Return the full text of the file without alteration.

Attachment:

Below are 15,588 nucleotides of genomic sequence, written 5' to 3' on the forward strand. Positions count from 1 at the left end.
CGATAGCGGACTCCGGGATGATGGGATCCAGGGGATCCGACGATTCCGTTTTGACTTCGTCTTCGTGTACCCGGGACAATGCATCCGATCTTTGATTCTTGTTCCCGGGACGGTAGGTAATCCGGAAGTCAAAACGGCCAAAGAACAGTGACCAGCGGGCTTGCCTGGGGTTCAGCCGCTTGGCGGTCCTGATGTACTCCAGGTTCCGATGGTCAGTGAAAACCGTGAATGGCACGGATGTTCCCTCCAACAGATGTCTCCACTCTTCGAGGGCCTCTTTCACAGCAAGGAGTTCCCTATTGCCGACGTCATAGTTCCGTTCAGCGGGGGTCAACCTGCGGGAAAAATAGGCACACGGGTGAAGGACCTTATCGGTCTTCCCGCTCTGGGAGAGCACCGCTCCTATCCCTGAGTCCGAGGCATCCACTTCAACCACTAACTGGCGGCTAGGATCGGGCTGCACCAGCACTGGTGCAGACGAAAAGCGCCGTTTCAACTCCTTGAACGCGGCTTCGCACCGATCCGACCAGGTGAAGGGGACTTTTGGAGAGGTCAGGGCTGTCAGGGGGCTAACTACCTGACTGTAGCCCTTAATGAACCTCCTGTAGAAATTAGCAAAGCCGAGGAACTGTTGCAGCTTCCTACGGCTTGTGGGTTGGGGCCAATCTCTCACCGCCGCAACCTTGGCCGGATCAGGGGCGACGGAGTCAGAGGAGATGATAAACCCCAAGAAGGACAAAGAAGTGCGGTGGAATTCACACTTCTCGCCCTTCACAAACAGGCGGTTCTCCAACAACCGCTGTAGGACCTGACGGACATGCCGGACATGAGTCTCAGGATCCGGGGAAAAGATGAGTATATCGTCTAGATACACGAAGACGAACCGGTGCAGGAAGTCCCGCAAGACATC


Below are 15,588 nucleotides of genomic sequence, written 5' to 3' on the forward strand. Positions count from 1 at the left end.
CGATAGCGGACTCCGGGATGATGGGATCCAGGGGATCCGACGATTCCGTTTTGACTTCGTCTTCGTGTACCCGGGACAATGCATCCGATCTTTGATTCTTGTTCCCGGGACGGTAGGTAATCCGGAAGTCAAAACGGCCAAAGAACAGTGACCAGCGGGCTTGCCTGGGGTTCAGCCGCTTGGCGGTCCTGATGTACTCCAGGTTCCGATGGTCAGTGAAAACCGTGAATGGCACGGATGTTCCCTCCAACAGATGTCTCCACTCTTCGAGGGCCTCTTTCACAGCAAGGAGTTCCCTATTGCCGACGTCATAGTTCCGTTCAGCGGGGGTCAACCTGCGGGAAAAATAGGCACACGGGTGAAGGACCTTATCGGTCTTCCCGCTCTGGGAGAGCACCGCTCCTATCCCTGAGTCCGAGGCATCCACTTCAACCACTAACTGGCGGCTAGGATCGGGCTGCACCAGCACTGGTGCAGACGAAAAGCGCCGTTTCAACTCCTTGAACGCGGCTTCGCACCGATCCGACCAGGTGAAGGGGACTTTTGGAGAGGTCAGGGCTGTCAGGGGGCTAACTACCTGACTGTAGCCCTTAATGAACCTCCTGTAGAAATTAGCAAAGCCGAGGAACTGTTGCAGCTTCCTACGGCTTGTGGGTTGGGGCCAATCTCTCACCGCCGCAACCTTGGCCGGATCAGGGGCGACGGAGTCAGAGGAGATGATAAACCCCAAGAAGGACAAAGAAGTGCGGTGGAATTCACACTTCTCGCCCTTCACAAACAGGCGGTTCTCCAACAACCGCTGTAGGACCTGACGGACATGCCGGACATGAGTCTCAGGATCCGGGGAAAAGATGAGTATATCGTCTAGATACACGAAGACGAACCGGTGCAGGAAGTCCCGCAAGACATC